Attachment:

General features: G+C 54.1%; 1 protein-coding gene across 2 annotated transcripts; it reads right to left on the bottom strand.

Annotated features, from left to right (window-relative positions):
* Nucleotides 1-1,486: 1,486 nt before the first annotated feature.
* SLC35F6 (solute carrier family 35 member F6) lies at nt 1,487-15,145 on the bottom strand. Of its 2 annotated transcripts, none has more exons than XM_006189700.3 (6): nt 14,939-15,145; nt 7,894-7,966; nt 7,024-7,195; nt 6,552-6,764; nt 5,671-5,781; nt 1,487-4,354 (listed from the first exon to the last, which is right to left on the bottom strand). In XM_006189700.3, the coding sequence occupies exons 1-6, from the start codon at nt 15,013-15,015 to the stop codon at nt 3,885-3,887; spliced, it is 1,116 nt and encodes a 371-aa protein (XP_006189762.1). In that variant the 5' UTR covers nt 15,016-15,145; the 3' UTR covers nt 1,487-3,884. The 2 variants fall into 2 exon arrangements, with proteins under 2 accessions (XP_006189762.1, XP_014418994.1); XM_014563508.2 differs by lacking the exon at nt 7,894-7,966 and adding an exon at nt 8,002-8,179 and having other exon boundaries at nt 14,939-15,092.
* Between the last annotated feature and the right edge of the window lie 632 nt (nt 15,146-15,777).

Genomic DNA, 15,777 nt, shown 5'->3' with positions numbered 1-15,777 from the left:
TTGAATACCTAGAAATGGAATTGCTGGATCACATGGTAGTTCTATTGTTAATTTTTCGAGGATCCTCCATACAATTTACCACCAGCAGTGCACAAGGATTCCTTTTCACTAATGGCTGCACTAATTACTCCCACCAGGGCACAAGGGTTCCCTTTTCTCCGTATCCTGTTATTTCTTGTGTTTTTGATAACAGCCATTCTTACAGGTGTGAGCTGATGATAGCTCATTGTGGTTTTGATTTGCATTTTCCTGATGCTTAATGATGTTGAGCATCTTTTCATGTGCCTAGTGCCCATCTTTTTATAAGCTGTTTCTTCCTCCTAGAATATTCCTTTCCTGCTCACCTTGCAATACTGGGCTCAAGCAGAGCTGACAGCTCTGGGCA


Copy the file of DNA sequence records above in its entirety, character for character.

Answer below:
General features: G+C 54.1%; 1 protein-coding gene across 2 annotated transcripts; it reads right to left on the bottom strand.

Annotated features, from left to right (window-relative positions):
* Nucleotides 1-1,486: 1,486 nt before the first annotated feature.
* SLC35F6 (solute carrier family 35 member F6) lies at nt 1,487-15,145 on the bottom strand. Of its 2 annotated transcripts, none has more exons than XM_006189700.3 (6): nt 14,939-15,145; nt 7,894-7,966; nt 7,024-7,195; nt 6,552-6,764; nt 5,671-5,781; nt 1,487-4,354 (listed from the first exon to the last, which is right to left on the bottom strand). In XM_006189700.3, the coding sequence occupies exons 1-6, from the start codon at nt 15,013-15,015 to the stop codon at nt 3,885-3,887; spliced, it is 1,116 nt and encodes a 371-aa protein (XP_006189762.1). In that variant the 5' UTR covers nt 15,016-15,145; the 3' UTR covers nt 1,487-3,884. The 2 variants fall into 2 exon arrangements, with proteins under 2 accessions (XP_006189762.1, XP_014418994.1); XM_014563508.2 differs by lacking the exon at nt 7,894-7,966 and adding an exon at nt 8,002-8,179 and having other exon boundaries at nt 14,939-15,092.
* Between the last annotated feature and the right edge of the window lie 632 nt (nt 15,146-15,777).

Genomic DNA, 15,777 nt, shown 5'->3' with positions numbered 1-15,777 from the left:
TTGAATACCTAGAAATGGAATTGCTGGATCACATGGTAGTTCTATTGTTAATTTTTCGAGGATCCTCCATACAATTTACCACCAGCAGTGCACAAGGATTCCTTTTCACTAATGGCTGCACTAATTACTCCCACCAGGGCACAAGGGTTCCCTTTTCTCCGTATCCTGTTATTTCTTGTGTTTTTGATAACAGCCATTCTTACAGGTGTGAGCTGATGATAGCTCATTGTGGTTTTGATTTGCATTTTCCTGATGCTTAATGATGTTGAGCATCTTTTCATGTGCCTAGTGCCCATCTTTTTATAAGCTGTTTCTTCCTCCTAGAATATTCCTTTCCTGCTCACCTTGCAATACTGGGCTCAAGCAGAGCTGACAGCTCTGGGCA